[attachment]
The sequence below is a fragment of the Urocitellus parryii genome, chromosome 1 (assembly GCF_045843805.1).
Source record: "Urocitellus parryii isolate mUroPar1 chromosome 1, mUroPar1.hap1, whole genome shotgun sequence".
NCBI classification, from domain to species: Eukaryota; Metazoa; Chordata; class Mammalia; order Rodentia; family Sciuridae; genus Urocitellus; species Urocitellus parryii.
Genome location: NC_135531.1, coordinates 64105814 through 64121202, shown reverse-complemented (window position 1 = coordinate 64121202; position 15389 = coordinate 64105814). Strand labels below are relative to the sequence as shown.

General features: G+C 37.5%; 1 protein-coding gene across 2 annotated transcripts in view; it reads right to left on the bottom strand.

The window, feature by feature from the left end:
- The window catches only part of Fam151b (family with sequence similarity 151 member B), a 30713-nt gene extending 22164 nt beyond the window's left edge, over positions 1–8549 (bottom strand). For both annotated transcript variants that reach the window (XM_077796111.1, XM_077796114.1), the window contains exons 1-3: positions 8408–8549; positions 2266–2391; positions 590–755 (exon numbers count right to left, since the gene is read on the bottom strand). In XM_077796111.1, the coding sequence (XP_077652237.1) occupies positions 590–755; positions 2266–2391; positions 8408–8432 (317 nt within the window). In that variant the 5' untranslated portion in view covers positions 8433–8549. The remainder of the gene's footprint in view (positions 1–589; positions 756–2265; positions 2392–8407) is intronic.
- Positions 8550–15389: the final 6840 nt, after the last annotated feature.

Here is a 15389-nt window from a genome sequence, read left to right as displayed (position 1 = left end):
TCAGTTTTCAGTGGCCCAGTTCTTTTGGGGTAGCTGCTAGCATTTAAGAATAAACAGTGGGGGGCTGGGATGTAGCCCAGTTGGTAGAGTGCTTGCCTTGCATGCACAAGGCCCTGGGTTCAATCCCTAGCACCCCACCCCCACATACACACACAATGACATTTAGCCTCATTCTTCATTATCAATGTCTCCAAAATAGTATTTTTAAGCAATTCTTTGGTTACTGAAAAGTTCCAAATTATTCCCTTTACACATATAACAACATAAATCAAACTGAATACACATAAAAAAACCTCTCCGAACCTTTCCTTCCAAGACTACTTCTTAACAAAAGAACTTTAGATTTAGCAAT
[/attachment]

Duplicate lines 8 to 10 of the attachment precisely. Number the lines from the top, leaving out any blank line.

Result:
- Positions 8550–15389: the final 6840 nt, after the last annotated feature.

Here is a 15389-nt window from a genome sequence, read left to right as displayed (position 1 = left end):
TCAGTTTTCAGTGGCCCAGTTCTTTTGGGGTAGCTGCTAGCATTTAAGAATAAACAGTGGGGGGCTGGGATGTAGCCCAGTTGGTAGAGTGCTTGCCTTGCATGCACAAGGCCCTGGGTTCAATCCCTAGCACCCCACCCCCACATACACACACAATGACATTTAGCCTCATTCTTCATTATCAATGTCTCCAAAATAGTATTTTTAAGCAATTCTTTGGTTACTGAAAAGTTCCAAATTATTCCCTTTACACATATAACAACATAAATCAAACTGAATACACATAAAAAAACCTCTCCGAACCTTTCCTTCCAAGACTACTTCTTAACAAAAGAACTTTAGATTTAGCAAT